In their essay “Closing Yield Gaps: Consequences for the Global Food Supply, Environmental Quality & Food Security,” Nathaniel D. Mueller (Center for the Environment, Harvard University) and Seth Binder (St. Olaf College) examine current opportunities to extend advances in agricultural knowledge and technology to areas with wide yield gaps (the difference between current and achievable agricultural yields). They argue that, while closing yield gaps could dramatically increase agricultural production around the world, the particular strategies used in this pursuit will dictate the magnitude of the food-security and environmental benefits. And in “The Ethics of Food, Fuel & Feed,” Brian G. Henning (Gonzaga University) concludes the issue with a statement on the ethics of using vast portions of our global harvest for livestock feed and biofuels while more than 800 million people remain undernourished. What, Henning asks, does that say about our values as humans?

Essays in the Fall 2015 issue of Dædalus include:
  • Food & Health of a Full Earth by David Tilman (University of Minnesota and University of California, Santa Barbara)
  • Food, Agriculture & the Environment: Can We Feed the World & Save the Earth? by David Tilman and Michael Clark (University of Minnesota)
  • Invisible Women by Catherine Bertini (Syracuse University)
  • Food, Health & the Environment: A Global Grand Challenge & Some Solutions by Jaquelyn L. Jahn (Harvard T.H. Chan School of Public Health), Meir J. Stampfer (Harvard T.H. Chan School of Public Health and Harvard Medical School), and Walter C. Willett (Harvard T.H. Chan School of Public Health)
  • Closing Yield Gaps: Consequences for the Global Food Supply, Environmental Quality, & Food Security by Nathaniel D. Mueller (Center for the Environment at Harvard University) and Seth Binder (St. Olaf College)
  • Land for Food & Land for Nature? by Andrew Balmford (University of Cambridge), Rhys Green (University of Cambridge and Royal Society for the Protection of Birds), and Ben Phalan (King’s College, Cambridge University)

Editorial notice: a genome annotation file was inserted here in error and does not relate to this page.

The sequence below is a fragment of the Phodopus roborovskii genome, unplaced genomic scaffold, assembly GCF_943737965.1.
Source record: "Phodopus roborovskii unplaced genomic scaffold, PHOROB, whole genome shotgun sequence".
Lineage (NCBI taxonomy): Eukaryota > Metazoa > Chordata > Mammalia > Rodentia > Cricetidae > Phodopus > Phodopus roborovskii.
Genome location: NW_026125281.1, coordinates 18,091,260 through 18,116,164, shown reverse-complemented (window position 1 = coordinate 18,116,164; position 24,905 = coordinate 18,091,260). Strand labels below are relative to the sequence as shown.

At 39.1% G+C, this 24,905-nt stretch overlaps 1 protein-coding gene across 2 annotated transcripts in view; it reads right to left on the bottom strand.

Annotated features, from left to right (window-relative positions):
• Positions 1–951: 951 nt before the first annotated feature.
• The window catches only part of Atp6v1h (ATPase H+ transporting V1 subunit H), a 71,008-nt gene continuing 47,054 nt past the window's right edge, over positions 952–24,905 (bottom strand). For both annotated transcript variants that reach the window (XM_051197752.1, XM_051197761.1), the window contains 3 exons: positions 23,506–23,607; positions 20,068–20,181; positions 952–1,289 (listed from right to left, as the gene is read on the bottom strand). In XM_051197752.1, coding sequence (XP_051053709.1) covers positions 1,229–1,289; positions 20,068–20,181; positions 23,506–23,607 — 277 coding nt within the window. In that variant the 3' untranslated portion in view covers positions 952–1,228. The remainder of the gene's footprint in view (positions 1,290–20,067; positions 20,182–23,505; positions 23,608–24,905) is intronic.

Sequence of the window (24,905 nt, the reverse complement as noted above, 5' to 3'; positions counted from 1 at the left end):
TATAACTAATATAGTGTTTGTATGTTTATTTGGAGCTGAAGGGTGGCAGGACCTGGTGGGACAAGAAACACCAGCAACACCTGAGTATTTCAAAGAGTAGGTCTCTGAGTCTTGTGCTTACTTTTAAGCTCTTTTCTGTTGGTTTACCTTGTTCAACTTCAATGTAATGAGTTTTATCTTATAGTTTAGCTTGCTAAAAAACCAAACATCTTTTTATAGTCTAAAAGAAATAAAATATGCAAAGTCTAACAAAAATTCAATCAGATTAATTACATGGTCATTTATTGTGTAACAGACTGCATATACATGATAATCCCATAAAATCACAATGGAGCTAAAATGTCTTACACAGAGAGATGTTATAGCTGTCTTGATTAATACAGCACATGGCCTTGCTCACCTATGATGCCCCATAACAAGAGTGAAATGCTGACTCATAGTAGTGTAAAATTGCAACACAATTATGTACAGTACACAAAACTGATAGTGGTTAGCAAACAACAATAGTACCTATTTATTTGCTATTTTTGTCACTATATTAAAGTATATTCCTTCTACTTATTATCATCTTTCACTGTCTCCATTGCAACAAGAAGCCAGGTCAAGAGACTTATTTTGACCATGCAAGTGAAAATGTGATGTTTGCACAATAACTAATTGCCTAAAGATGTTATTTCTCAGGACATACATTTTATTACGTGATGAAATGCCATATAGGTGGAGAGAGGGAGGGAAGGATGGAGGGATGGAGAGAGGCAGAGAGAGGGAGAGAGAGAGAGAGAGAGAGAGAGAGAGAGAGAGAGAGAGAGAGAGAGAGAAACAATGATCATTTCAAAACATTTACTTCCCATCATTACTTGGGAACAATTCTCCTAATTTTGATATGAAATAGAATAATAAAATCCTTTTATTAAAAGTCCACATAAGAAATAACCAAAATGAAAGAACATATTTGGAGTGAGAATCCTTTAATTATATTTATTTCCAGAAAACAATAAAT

• A Sustainable Agriculture? by G. Philip Robertson (Michigan State University)
  • The Ethics of Food, Fuel & Feed by Brian G. Henning (Gonzaga University)
Print and Kindle copies of the new issue can be ordered at: http://www.amacad.org/publications/daedalus.

As part of a continuing partnership with the American Academy, Boston-based public broadcaster WGBH News will air a special in-depth reporting series that draws from and expands on research and expert commentary from Dædalus. This five-part series, “Food Fights: From Farm to Labels,” explores the challenges that New England faces to “eat local,” examining topics as far-reaching as the impact of the California droughts on the availability of affordable produce in New England, and the transformation of a dining space at Boston Children’s Hospital into a sustainable food. The series will air locally on 89.7 WGBH Radio’s Morning Edition and All Things Considered. Additional resources are available online at wgbhnews.org.

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Contact:

Dave Nuscher
American Academy of Arts and Sciences
Chief Communications Officer
617-576-5043
dnuscher@amacad.org
Twitter: @americanacad
Facebook: https://www.facebook.com/americanacad